Instructors

Gary Dorris, President, Ascend Analytics

Gary Dorris, Ph.D., President, Ascend Analytics has been a thought leader in energy modeling and risk analysis for 18 years. He has led the development of over a dozen resource plans and pioneered new techniques for risk based resource planning and portfolio selection.  Dr. Dorris has developed new techniques in risk management that integrate uncertainty around both the physical and financial aspects of a utilities portfolio.  His analytic innovations have extended toward the development of over a dozen software applications used by over 50 energy companies. In 2001, Dr. Dorris won distinguished recognition from the IPE for contributions to the field of energy risk management.

Phillip Popoff, Manager – Integrated Resource Planning, Puget Sound Energy (PSE)

Phillip J. Popoff is manager of integrated resource planning for Puget Sound Energy (PSE).  He has more than 20 years of experience in the energy industry.  He is responsible for Puget Sound Energy’s electric and natural gas utility IRPs, including supply-side and demand-side resource analysis.  Additionally, he is currently Chairman of the PNUCC’s (Pacific Northwest Utility Conference Committee) System Planning Committee and Chairman of the PNUCC/Northwest Gas Association’s Gas-Electric Planning Task Force.  Mr. Popoff has been with PSE for 18 years of his 20-plus years of experience in the energy industry.  Prior to joining PSE, he spent three years at the Washington Utilities and Transportation Commission and two years at the Virginia State Corporation Commission.  He has B.S. and M.S. degrees in economics from the University of Wyoming, where he focused his studies on both utility and environmental economics. In addition, he completed the Professional Certificate program in Strategic Decisions and Risk Management at Stanford University in 2011 and attended the Executive Management Program at the University of Washington 1999 – 2000.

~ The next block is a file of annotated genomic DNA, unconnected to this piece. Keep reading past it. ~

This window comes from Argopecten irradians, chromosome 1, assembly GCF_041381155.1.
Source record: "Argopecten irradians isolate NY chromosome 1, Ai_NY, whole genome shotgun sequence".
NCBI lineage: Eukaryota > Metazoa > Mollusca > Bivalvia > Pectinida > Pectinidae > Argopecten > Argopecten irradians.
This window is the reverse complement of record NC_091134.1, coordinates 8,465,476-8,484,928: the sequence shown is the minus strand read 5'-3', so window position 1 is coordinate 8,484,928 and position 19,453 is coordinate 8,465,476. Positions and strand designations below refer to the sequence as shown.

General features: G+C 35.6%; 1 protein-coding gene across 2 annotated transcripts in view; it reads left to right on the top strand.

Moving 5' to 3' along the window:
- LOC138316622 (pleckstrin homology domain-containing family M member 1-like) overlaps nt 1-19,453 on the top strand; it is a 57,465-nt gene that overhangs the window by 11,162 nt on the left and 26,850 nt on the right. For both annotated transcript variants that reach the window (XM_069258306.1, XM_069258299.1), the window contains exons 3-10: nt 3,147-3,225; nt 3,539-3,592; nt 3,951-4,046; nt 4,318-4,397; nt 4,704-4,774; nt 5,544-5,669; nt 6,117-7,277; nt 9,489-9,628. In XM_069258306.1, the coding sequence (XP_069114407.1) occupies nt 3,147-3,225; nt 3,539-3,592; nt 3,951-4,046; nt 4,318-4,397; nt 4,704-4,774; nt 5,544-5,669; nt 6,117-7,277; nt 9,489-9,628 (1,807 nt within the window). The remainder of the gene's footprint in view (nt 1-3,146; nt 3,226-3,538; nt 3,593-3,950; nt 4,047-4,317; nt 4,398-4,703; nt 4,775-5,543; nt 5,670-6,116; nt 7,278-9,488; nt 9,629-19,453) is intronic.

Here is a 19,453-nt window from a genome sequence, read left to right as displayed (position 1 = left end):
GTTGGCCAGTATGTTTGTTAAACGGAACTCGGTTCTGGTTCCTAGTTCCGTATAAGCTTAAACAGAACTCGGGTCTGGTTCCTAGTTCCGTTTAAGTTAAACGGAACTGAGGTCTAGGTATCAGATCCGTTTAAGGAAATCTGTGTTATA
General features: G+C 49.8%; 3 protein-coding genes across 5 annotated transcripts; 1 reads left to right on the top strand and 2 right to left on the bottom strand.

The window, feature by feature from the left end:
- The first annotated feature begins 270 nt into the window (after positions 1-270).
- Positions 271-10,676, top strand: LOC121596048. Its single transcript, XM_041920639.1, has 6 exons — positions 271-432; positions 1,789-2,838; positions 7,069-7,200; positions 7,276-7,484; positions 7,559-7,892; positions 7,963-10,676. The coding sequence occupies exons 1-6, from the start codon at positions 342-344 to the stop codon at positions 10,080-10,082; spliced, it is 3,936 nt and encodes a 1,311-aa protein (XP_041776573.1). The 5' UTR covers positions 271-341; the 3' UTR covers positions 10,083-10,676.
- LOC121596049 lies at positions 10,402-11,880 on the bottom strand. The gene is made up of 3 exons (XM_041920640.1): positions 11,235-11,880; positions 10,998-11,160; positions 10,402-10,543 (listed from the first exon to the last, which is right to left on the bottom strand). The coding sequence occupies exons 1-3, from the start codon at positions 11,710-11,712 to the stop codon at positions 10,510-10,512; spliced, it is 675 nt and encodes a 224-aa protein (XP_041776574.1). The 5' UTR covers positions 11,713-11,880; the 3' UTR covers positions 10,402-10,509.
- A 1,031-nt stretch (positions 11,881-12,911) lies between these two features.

Location

Island Hotel Newport Beach
690 Newport Center Dr
Newport Beach, CA 92660

To reserve your room, please call 1-949-759-0808
Please indicate that you are with the EUCI group to receive the group rate.

Room Rate:

The room rate is $199.00 single or double plus applicable taxes.

Room Block Dates:

A room block has been reserved for the nights of August 28 – 30, 2016.

 

Rate Available Until:

Make your reservations prior to August 2, 2016. There are a limited number of rooms available at the conference rate. Please make your reservations early.